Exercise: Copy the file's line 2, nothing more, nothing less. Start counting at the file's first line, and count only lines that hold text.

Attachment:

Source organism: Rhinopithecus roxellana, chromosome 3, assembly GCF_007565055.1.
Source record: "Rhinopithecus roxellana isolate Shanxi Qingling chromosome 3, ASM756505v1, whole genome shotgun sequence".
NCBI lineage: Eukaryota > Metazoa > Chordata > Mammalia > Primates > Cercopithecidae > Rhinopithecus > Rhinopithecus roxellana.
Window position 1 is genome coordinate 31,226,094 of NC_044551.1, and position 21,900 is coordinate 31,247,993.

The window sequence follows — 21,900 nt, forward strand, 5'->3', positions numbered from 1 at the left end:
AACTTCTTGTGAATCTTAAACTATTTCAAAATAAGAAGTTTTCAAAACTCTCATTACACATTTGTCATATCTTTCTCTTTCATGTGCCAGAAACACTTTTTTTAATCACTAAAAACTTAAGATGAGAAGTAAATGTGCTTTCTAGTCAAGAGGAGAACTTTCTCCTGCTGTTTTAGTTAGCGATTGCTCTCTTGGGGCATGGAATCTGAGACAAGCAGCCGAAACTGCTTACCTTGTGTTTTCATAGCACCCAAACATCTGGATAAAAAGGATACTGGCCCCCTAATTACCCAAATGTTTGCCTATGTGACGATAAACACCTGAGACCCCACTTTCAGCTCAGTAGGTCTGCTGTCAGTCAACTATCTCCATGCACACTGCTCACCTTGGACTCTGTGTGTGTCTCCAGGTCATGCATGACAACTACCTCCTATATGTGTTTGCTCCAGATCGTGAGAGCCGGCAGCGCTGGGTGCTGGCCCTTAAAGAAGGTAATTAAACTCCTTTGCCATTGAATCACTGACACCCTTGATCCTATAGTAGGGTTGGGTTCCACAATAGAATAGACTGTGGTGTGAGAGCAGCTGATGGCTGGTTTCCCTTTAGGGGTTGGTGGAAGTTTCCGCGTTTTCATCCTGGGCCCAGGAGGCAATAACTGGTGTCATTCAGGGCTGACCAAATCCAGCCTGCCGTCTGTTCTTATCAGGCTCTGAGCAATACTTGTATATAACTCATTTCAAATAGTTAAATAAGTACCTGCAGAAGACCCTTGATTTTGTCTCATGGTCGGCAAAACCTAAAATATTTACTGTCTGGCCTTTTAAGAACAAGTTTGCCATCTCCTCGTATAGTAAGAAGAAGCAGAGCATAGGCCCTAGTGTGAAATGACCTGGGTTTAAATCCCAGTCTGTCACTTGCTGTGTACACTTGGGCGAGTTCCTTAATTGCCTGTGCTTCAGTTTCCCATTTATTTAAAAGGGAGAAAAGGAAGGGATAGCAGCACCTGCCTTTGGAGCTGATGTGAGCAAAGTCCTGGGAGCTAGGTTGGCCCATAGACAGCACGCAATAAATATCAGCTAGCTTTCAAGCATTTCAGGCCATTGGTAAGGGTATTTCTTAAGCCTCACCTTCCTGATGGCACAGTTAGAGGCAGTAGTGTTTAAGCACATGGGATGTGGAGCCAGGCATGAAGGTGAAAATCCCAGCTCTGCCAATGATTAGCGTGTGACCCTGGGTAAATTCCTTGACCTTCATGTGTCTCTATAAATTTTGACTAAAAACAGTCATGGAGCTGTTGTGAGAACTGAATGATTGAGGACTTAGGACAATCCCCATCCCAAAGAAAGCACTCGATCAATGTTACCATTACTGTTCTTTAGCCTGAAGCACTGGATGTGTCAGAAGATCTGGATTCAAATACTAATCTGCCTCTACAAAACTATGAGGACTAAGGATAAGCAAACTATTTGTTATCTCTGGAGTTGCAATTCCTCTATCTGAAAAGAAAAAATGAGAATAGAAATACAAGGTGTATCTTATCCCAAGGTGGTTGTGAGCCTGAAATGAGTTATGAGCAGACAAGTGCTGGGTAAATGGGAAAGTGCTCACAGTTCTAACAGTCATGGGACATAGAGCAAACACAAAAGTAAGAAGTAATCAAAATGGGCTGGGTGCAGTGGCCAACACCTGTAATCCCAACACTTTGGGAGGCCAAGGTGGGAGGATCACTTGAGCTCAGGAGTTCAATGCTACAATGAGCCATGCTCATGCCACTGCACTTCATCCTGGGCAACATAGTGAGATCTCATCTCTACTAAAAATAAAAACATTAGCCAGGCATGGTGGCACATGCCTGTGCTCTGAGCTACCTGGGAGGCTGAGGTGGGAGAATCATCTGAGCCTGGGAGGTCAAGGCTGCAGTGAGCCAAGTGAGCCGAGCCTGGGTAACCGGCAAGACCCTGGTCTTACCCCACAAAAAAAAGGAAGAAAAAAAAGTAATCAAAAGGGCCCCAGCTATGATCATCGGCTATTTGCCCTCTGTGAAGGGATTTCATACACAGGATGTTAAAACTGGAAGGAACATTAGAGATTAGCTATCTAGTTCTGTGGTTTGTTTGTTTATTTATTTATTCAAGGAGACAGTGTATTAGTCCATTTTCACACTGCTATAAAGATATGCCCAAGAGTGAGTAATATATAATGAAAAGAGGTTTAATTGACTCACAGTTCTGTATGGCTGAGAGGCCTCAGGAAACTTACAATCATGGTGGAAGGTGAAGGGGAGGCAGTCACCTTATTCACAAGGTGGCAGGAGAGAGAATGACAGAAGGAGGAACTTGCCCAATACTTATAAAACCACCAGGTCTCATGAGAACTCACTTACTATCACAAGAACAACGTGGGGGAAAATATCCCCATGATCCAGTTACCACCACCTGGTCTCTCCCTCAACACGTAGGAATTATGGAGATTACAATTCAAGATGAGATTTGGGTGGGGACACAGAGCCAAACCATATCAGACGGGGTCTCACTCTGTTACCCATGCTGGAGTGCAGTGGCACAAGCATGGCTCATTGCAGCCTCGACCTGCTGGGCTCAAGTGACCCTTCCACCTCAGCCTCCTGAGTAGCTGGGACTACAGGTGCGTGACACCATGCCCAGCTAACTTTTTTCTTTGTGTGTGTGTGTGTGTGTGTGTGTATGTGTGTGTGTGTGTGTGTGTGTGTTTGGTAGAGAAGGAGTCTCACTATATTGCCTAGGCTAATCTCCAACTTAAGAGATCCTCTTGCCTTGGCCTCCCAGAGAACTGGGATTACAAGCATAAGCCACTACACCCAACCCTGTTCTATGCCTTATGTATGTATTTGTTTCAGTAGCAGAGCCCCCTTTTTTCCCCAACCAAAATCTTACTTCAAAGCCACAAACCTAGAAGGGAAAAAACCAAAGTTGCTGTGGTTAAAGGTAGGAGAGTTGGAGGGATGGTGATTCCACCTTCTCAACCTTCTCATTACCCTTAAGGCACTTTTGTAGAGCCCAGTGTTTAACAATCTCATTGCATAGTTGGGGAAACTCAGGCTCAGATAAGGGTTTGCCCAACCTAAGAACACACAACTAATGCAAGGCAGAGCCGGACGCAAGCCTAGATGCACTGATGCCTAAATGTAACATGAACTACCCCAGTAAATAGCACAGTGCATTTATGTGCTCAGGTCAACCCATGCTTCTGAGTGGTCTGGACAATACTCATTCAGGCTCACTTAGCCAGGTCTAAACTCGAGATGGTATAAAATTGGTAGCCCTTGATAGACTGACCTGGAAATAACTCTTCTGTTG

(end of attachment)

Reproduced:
Source record: "Rhinopithecus roxellana isolate Shanxi Qingling chromosome 3, ASM756505v1, whole genome shotgun sequence".